Do you know about the Japanese practice of kintsugi?
The most beautiful way I have heard it described is "the art of precious scars."
It is the custom of putting a broken thing back together with gold--filling in the cracks with a valuable material, thus demonstrating that these scars increase the item's worth.
How does that make you feel?
Would you do that for a broken thing that you valued?
Do you regard your own scars with the same reverence?
I bristle a bit when I hear folks say, "What doesn't kill you makes you stronger," or "God wouldn't give you more than you could handle." Those platitudes only serve to minimize and silver-line things that are hard. I don't subscribe to the belief that life is meant to feel like a pressure cooker. And I don't believe it is our place to give or take meaning away from the experiences of others.
I do believe that we may not know our own fortitude until it is put to the test. And I do believe that the challenges we face, the things that may crack us and create deep scars, bring with them opportunities to discover beauty, grace and profound connection.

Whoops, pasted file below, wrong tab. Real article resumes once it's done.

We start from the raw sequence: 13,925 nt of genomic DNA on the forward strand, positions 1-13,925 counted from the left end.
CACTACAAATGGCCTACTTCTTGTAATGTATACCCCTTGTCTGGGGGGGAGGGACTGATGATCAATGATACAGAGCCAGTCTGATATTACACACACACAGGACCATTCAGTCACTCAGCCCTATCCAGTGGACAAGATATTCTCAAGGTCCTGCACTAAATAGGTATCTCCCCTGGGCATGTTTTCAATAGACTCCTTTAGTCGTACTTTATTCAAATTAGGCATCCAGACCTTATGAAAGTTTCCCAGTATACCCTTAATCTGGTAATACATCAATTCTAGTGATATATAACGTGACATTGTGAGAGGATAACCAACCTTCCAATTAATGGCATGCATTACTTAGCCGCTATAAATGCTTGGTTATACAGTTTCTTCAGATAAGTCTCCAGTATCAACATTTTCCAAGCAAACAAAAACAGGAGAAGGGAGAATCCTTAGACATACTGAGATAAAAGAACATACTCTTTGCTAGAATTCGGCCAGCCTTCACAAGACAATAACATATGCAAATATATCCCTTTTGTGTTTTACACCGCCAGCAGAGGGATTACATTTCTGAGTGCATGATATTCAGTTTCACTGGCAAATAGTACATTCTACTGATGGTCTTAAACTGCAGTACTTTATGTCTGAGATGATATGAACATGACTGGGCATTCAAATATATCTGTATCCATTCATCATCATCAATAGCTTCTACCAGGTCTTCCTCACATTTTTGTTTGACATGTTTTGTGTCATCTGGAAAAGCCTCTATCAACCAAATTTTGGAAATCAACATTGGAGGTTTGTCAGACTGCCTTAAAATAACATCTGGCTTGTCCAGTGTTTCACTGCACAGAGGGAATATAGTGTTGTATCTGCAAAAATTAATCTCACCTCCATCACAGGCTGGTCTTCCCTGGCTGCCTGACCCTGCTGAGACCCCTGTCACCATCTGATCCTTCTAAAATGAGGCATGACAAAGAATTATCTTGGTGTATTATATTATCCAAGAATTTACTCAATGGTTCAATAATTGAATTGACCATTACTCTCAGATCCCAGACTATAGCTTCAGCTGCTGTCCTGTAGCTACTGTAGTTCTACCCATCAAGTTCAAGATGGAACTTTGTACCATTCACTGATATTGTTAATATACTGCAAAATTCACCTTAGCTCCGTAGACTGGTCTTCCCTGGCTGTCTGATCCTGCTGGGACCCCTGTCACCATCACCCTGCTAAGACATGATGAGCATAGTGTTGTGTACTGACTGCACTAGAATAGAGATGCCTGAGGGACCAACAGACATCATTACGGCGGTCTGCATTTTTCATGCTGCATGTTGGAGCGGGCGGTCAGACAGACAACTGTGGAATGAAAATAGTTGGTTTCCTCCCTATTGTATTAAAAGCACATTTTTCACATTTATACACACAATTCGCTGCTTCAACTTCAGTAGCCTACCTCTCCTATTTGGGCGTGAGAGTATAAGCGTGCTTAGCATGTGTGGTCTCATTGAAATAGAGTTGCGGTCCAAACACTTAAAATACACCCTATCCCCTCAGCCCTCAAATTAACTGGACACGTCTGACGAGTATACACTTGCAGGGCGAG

To experience suffering is to know a greater depth of human experience. I feel deep gratitude for the losses and challenges I have encountered. I can see very clearly (now) how those events have broken me open and made me more available, more able to connect with and support others in their time of need, whether their struggles are similar to mine or not.
Please understand...I did not/do not feel this way in the midst of the hard stuff. Being broken hurts! Putting oneself back together takes time. And we can never return to the shape we were before the fall.
I am learning to be ok with that. I am learning that this new iteration of life, where I have a bounty of scars, cracks and wounds is a richer, more complicated, and yes, more beautiful version of life than I could have imagined.
Talk to me about your experience with this. What parts of you have been mended with gold?
I see you shining.